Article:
Excerpt from The Rise and Fall of Ancient Egypt by Toby Wilkinson, plus links to reviews, author biography & more

Summary |  Excerpt |  Reviews |  Beyond the Book |  Readalikes |  Genres & Themes |  Author Bio

The Rise and Fall of Ancient Egypt

by Toby Wilkinson

The Rise and Fall of Ancient Egypt by Toby Wilkinson
  • Critics' Opinion:

    Readers' Opinion:

     Not Yet Rated
  • First Published:
    Mar 2011, 656 pages
    Paperback:
    Jan 2013, 656 pages

  • Rate this book


Book Reviewed by:
Kevin Bartolotta

Buy This Book

About this Book

Print Excerpt


One such influence, an interest in personal adornment, stayed with the ancient Egyptians throughout their history. Another development with long-term ramifications was the gradual stratification of society into leaders and followers, a small ruling class and a larger group of subjects. This was a system that owed much to the challenging lifestyle faced by pastoral seminomads. These external stimuli and internal dynamics began to transform Badarian society. Over many centuries, gradual changes took root and began to accelerate. The rich grew richer and began to act as patrons to a new class of specialist craftsmen. They, in turn, developed new technologies and new products to satisfy their patrons' ever more sophisticated tastes. The introduction of restricted access to prestige goods and materials further reinforced the power and status of the wealthiest in society.

The process of social transformation, once started, could not be stopped. Culturally, economically, and politically, prehistoric society became increasingly complex. Egypt was set on a course toward statehood. The final drying-out of the deserts around 3600 must have injected further momentum into this process. A sudden increase in population-when those living in the deserts migrated to the valley- may have led to greater competition for scarce resources, encouraging the development of walled towns. More mouths to feed would also have stimulated more productive agriculture. Urbanization and the intensification of farming were responses to social change but were also a stimulus to further change.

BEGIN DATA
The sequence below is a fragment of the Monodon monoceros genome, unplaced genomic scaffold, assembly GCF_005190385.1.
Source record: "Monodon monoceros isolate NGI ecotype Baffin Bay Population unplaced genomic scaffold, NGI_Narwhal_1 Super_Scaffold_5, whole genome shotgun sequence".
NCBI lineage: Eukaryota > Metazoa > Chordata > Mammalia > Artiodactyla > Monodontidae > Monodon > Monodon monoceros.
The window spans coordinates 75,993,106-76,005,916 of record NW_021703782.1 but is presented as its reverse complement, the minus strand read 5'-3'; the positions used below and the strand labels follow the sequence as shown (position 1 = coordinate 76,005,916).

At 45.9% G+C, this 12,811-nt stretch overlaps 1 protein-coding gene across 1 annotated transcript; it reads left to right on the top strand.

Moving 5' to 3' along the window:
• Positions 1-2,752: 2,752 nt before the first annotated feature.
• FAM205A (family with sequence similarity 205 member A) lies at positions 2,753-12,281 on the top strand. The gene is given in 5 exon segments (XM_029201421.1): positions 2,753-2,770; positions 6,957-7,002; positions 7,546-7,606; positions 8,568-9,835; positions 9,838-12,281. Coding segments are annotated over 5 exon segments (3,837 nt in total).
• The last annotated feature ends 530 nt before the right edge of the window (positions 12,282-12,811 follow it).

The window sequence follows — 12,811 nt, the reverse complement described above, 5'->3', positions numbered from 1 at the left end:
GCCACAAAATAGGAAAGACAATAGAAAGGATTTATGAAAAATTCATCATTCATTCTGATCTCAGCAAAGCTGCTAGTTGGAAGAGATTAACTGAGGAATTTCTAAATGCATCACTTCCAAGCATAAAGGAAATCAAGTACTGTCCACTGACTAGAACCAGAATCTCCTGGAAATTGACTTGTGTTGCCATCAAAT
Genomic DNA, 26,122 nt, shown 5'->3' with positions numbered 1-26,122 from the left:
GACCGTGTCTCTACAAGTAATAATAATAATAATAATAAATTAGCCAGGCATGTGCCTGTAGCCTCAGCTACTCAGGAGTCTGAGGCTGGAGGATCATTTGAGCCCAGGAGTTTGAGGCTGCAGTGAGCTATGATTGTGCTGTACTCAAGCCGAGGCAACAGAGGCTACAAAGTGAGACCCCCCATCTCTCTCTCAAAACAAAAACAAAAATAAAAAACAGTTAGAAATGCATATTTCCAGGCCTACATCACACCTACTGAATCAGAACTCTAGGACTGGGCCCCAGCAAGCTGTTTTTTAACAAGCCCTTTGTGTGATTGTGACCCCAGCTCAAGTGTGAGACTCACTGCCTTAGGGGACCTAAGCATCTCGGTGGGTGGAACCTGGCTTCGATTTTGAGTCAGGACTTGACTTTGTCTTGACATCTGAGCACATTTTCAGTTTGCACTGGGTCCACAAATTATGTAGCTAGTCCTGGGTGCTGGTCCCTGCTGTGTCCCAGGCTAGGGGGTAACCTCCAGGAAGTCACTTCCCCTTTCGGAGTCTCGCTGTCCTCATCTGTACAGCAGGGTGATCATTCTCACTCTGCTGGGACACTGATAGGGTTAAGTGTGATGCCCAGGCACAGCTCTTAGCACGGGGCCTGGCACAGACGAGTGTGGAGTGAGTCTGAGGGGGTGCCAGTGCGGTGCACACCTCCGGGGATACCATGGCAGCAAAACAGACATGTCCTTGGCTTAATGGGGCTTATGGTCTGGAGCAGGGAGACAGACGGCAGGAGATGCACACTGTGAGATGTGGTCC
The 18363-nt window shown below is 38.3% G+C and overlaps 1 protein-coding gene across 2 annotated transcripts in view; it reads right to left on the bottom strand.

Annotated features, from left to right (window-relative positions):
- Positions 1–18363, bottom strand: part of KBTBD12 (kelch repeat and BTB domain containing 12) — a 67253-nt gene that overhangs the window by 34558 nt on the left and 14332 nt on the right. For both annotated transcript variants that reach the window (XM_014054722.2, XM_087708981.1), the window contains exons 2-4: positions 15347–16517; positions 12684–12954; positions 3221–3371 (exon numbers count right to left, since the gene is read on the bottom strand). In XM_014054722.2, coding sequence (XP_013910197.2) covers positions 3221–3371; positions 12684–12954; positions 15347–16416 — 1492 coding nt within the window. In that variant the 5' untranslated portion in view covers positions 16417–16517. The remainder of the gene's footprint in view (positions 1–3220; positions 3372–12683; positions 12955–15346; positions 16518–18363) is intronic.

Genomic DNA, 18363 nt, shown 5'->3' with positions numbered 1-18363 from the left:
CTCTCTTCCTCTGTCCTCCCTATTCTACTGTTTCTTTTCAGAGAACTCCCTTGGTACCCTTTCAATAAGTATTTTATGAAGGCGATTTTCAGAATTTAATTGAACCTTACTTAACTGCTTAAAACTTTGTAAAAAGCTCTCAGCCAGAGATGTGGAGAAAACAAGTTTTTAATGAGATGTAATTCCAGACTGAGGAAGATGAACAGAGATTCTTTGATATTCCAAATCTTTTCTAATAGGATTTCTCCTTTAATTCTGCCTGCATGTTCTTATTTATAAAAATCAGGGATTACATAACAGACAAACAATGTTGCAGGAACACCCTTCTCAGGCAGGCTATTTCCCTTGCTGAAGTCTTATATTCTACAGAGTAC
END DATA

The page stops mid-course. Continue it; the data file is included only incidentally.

Under such conditions, communities in Upper Egypt began to coalesce into three regional groupings, each probably ruled by a hereditary monarch. Strategic factors help to explain the early dominance of these three prehistoric kingdoms. One kingdom was centered on the town of Tjeni (near modern Girga), a site where the floodplain narrowed and allowed the town's inhabitants to control river traffic. This area was also where trade routes from Nubia and the Saharan oases met the Nile Valley. A second territory had its capital at Nubt ("the golden," modern Nagada), which controlled access to gold mines in the Eastern Desert via the Wadi Hammamats on the opposite bank of the river. A third kingdom had grown up around the settlement of Nekhen, which, like Tjeni, was the starting point for a desert route to the oases (and thence to Sudan) and, like Nubt, controlled access to important Eastern Desert gold reserves, in this case the more southerly deposits reached via a wadi directly opposite the town.

Excerpted from The Rise and Fall of Ancient Egypt by Toby Wilkinson Copyright © 2011 by Toby Wilkinson. Excerpted by permission of Random House, a division of Random House, Inc. All rights reserved. No part of this excerpt may be reproduced or reprinted without permission in writing from the publisher.

Membership Advantages
  • Reviews
  • "Beyond the Book" backstories
  • Free books to read and review (US only)
  • Find books by time period, setting & theme
  • Read-alike suggestions by book and author
  • Book club discussions
  • and much more!
  • Just $10 for 3 months or $35 for a year
  • More about membership!

One-Month Free Membership

Discover your next great read here

Join Today!

Editor's Choice

  • Book Jacket: Good Me Bad Me
    Good Me Bad Me
    by Ali Land
    Is a psychopath born or made? This is the terrifying question that author Ali Land explores in her ...
  • Book Jacket: Five-Carat Soul
    Five-Carat Soul
    by James McBride
    In the short story "Sonny's Blues," from the 1965 collection Going to Meet the Man, African-...
  • Book Jacket: This Blessed Earth
    This Blessed Earth
    by Ted Genoways
    For the Hammonds, a farming family in Nebraska, the 2014 harvest season started with a perfect storm...

Book Discussion
Book Jacket
All the Ugly and Wonderful Things by Bryn Greenwood

"A powerful, provocative debut ... Intelligent, honest, and unsentimental." - Kirkus, starred review

About the book
Join the discussion!

First Impressions

  • Book Jacket

    Seven Days of Us
    by Francesca Hornak

    A warm, wry debut novel about a family forced to spend a week together over the holidays.
    Reader Reviews

Win this book!
Win The Wisdom of Sundays

The Wisdom of Sundays
by Oprah Winfrey

Life-changing insights from super soul conversations.

Enter

Word Play

Solve this clue:

A Good M I H T F

and be entered to win..

Books that     
entertain,
     engage

 & enlighten

Visitors can view some of BookBrowse for free. Full access is for members only.

Join Today!

Your guide toexceptional          books

BookBrowse seeks out and recommends books that we believe to be best in class. Books that will whisk you to faraway places and times, that will expand your mind and challenge you -- the kinds of books you just can't wait to tell your friends about.